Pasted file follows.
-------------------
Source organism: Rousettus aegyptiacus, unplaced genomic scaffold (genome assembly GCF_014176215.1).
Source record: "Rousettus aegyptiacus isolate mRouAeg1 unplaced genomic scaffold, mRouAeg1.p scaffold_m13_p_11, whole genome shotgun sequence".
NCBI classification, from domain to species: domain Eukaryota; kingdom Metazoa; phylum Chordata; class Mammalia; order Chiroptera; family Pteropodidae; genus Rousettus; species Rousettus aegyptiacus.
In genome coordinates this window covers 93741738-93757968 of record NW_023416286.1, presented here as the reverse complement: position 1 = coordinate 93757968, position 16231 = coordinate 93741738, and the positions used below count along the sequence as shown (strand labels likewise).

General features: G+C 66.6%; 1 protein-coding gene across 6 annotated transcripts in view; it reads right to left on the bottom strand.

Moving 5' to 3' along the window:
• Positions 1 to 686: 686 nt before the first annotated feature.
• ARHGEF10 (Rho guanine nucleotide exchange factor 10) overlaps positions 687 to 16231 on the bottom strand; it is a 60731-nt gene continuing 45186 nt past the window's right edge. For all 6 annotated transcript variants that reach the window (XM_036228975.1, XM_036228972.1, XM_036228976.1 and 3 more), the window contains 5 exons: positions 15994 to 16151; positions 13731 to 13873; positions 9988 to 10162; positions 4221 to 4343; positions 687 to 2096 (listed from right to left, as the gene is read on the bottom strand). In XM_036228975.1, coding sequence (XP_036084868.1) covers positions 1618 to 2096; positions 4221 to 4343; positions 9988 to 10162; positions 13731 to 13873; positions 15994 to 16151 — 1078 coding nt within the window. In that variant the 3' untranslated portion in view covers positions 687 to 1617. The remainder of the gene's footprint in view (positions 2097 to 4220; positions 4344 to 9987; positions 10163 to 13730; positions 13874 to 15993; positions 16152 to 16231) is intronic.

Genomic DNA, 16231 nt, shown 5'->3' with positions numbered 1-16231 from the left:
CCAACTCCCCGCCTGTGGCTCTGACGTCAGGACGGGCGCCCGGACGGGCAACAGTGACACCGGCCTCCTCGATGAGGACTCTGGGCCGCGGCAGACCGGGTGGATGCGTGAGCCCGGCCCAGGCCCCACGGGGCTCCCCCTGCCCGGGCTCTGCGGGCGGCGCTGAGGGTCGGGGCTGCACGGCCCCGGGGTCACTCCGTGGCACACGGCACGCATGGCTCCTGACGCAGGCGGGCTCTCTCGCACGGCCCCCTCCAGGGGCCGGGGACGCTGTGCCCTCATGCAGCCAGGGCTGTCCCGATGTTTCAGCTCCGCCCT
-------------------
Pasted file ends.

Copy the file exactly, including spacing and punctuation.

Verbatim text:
Source organism: Rousettus aegyptiacus, unplaced genomic scaffold (genome assembly GCF_014176215.1).
Source record: "Rousettus aegyptiacus isolate mRouAeg1 unplaced genomic scaffold, mRouAeg1.p scaffold_m13_p_11, whole genome shotgun sequence".
NCBI classification, from domain to species: domain Eukaryota; kingdom Metazoa; phylum Chordata; class Mammalia; order Chiroptera; family Pteropodidae; genus Rousettus; species Rousettus aegyptiacus.
In genome coordinates this window covers 93741738-93757968 of record NW_023416286.1, presented here as the reverse complement: position 1 = coordinate 93757968, position 16231 = coordinate 93741738, and the positions used below count along the sequence as shown (strand labels likewise).

General features: G+C 66.6%; 1 protein-coding gene across 6 annotated transcripts in view; it reads right to left on the bottom strand.

Moving 5' to 3' along the window:
• Positions 1 to 686: 686 nt before the first annotated feature.
• ARHGEF10 (Rho guanine nucleotide exchange factor 10) overlaps positions 687 to 16231 on the bottom strand; it is a 60731-nt gene continuing 45186 nt past the window's right edge. For all 6 annotated transcript variants that reach the window (XM_036228975.1, XM_036228972.1, XM_036228976.1 and 3 more), the window contains 5 exons: positions 15994 to 16151; positions 13731 to 13873; positions 9988 to 10162; positions 4221 to 4343; positions 687 to 2096 (listed from right to left, as the gene is read on the bottom strand). In XM_036228975.1, coding sequence (XP_036084868.1) covers positions 1618 to 2096; positions 4221 to 4343; positions 9988 to 10162; positions 13731 to 13873; positions 15994 to 16151 — 1078 coding nt within the window. In that variant the 3' untranslated portion in view covers positions 687 to 1617. The remainder of the gene's footprint in view (positions 2097 to 4220; positions 4344 to 9987; positions 10163 to 13730; positions 13874 to 15993; positions 16152 to 16231) is intronic.

Genomic DNA, 16231 nt, shown 5'->3' with positions numbered 1-16231 from the left:
CCAACTCCCCGCCTGTGGCTCTGACGTCAGGACGGGCGCCCGGACGGGCAACAGTGACACCGGCCTCCTCGATGAGGACTCTGGGCCGCGGCAGACCGGGTGGATGCGTGAGCCCGGCCCAGGCCCCACGGGGCTCCCCCTGCCCGGGCTCTGCGGGCGGCGCTGAGGGTCGGGGCTGCACGGCCCCGGGGTCACTCCGTGGCACACGGCACGCATGGCTCCTGACGCAGGCGGGCTCTCTCGCACGGCCCCCTCCAGGGGCCGGGGACGCTGTGCCCTCATGCAGCCAGGGCTGTCCCGATGTTTCAGCTCCGCCCT